When going to work with the flu isn't heroic – just selfish

ISLAMABAD: The next time you wake up feeling groggy, with a bunged-up nose, upset tummy or uncontrollable sneezing, think twice before soldiering on and going into work.

Plenty of us do it – nearly a third of employers reported an increase in people going into work while they were ill, according to a recent survey by the Chartered Institute of Personnel and Development. The problem is that not only will it make you feel worse and delay your recovery, but you’ll likely infect your colleagues, too.

Common infections caused by bacteria or viruses can survive for hours, days and sometimes even weeks outside the body and on surfaces such as door handles, lift buttons and desks.

Common infections caused by bacteria or viruses can survive for hours, days and sometimes even weeks.

And some illnesses can still be infectious even after you feel better and have no lingering symptoms.

So, how long should you stay at home and is there anything you can do to prevent others catching your illness?

An infectious disease is caused by bacteria or viruses that get into the body and cause inflammatory and immune reactions. It’s this immune reaction that causes symptoms such as a fever or sneezing.

For example, sneezing is meant to help get the cold virus out of the nose, while coughing gets it out of your lungs and throat. Vomiting and diarrhoea are the body’s way of clearing bacteria out of the gastrointestinal tract.

Much like a fingerprint, each person’s immune system is unique and will react differently to a bacterial or viral invasion, leading to symptoms of varying severity, says Professor Ron Eccles, director of the Common Cold Centre at Cardiff University.

However, sometimes you can have no symptoms and still be infectious – which means your illness can be caught through particles in food, water or air.

Sometimes you can have no symptoms and still be infectious – which means your illness can be caught. (This is different from ‘contagious’, which means the illness is transmitted only by physical contact between people, such as through touching, kissing or being coughed or sneezed on.)

Both colds and the flu are contagious and lead to symptoms such as a sore throat, runny nose, headache and cough. The difference is, once a flu takes hold, you won’t be able to get out of bed, as it also leads to high temperature, muscle weakness and aching limbs.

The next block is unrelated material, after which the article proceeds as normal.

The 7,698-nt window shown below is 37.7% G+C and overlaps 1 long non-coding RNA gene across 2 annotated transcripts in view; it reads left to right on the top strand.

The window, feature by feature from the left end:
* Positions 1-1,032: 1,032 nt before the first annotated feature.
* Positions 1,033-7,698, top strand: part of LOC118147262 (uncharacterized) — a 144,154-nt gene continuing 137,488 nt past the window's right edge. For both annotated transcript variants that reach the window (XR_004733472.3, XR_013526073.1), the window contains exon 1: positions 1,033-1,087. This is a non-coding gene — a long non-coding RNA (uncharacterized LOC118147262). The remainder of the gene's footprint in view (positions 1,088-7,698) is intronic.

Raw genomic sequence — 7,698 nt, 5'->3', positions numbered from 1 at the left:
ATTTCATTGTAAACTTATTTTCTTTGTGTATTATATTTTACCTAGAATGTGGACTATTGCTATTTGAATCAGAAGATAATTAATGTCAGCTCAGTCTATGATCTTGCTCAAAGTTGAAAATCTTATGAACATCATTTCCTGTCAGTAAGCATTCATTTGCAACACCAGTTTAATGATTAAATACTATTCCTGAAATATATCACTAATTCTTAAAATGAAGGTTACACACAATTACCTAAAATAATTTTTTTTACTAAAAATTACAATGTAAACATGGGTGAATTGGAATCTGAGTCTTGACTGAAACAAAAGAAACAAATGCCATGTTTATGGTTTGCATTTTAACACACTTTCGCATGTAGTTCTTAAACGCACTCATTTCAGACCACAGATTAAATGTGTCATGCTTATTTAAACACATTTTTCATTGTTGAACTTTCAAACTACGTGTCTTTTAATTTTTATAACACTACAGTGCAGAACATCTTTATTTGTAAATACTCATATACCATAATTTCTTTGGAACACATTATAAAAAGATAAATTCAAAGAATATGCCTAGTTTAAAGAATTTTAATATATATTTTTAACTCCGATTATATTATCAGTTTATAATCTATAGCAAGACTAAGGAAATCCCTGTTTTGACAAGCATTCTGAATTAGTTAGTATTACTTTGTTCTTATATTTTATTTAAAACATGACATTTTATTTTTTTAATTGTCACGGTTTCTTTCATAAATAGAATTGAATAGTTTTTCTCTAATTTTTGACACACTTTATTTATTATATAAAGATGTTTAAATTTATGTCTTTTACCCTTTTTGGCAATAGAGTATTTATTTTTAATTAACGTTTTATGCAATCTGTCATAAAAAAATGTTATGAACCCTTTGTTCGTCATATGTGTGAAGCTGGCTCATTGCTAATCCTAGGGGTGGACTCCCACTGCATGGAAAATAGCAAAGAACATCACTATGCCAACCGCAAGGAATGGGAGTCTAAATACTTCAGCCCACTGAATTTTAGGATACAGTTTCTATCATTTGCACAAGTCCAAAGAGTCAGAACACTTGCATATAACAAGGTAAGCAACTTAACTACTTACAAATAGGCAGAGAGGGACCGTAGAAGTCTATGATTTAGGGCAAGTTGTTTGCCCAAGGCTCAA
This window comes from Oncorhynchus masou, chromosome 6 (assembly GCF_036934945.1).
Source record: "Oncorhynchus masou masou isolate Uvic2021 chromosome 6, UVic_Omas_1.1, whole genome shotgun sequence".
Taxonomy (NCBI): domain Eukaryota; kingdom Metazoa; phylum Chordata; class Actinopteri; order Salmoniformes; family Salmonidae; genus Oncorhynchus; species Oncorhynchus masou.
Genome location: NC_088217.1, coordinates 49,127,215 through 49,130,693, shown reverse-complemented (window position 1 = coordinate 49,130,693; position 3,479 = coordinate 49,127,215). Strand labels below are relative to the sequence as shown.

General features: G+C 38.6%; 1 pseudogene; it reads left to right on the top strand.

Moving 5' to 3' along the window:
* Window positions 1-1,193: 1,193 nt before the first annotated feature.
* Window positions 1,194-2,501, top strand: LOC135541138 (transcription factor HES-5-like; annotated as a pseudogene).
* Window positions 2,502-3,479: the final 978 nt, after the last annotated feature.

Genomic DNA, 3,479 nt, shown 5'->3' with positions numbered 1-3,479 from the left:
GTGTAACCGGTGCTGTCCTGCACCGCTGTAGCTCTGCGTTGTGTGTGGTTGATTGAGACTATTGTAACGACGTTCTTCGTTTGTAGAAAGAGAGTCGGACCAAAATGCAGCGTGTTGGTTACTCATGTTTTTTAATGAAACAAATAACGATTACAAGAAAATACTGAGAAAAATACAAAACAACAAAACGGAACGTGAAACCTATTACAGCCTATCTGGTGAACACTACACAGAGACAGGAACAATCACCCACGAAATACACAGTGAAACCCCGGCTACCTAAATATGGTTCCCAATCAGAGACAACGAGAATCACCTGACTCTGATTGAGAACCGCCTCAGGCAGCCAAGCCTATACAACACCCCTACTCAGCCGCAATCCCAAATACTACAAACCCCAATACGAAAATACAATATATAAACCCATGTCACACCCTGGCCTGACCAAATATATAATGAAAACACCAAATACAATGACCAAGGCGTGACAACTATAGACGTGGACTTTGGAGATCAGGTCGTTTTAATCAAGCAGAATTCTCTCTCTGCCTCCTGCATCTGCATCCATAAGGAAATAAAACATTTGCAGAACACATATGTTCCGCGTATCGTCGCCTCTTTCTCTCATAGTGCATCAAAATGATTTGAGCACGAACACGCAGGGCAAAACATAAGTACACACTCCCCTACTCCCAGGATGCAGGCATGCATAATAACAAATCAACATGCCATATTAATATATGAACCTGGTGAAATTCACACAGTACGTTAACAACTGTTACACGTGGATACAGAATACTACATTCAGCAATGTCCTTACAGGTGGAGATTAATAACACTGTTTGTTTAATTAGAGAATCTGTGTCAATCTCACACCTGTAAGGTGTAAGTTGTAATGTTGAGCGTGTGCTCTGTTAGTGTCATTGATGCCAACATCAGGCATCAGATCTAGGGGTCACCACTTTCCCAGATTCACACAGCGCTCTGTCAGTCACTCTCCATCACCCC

You’re more likely to catch a contagious bug at home than work, as you are in closer physical contact with the people you live with, making the exchange of illness-carrying droplets more likely.

But being at work isn’t risk-free. As you’re often in an enclosed space with lots of people around, there is plenty of opportunity for an infectious germ to be passed on – not only in droplets in the air, but also on surfaces you touch, such as contaminated phones or door handles, says Sally Bloomfield, honorary professor at the London School of Hygiene and Tropical Medicine.

It can take as little as one to ten particles of norovirus to become infected, and a single droplet of vomit can contain 100,000,000,000 particles

The traditional thinking is that bacteria and viruses need warm and moist conditions to survive, and don’t live long outside the body.

Yet recent research suggests that it is possible for a germ to survive outside its ideal environment, which is in our body. Exactly how long depends on a number of characteristics, including humidity and the type of surface it’s on.

Some viruses and bacteria, such as Staphylococcus and norovirus, lower their metabolism to survive in a ‘dormant’ state outside the body for days or weeks without water and nutrients, says Professor Bloomfield. Meanwhile, the bacteria Clostridium difficile develops a special outer coat, which allows it to survive even longer.

Tiny mucus droplets that contain cold and flu viruses can survive better on smooth surfaces, such as desks, than rough ones, such as carpets, as fabric surfaces dry them out, says Professor Eccles.

Some common viruses, including rhinovirus, which causes colds, can survive for up to a day on hard surfaces. A 2011 study in the Journal of Medical Virology showed that people infected with rhinovirus spread it on to surfaces such as remote controls, doorknobs and the toilet flush, and the germs stayed there overnight, getting on to others’ hands 24 hours later.

Touching the surface itself won’t do you any harm – in order to catch a cold or flu, the virus has to get into your nose or throat, adds Professor Eccles. So avoid touching your face if someone in your family or office has a cold.


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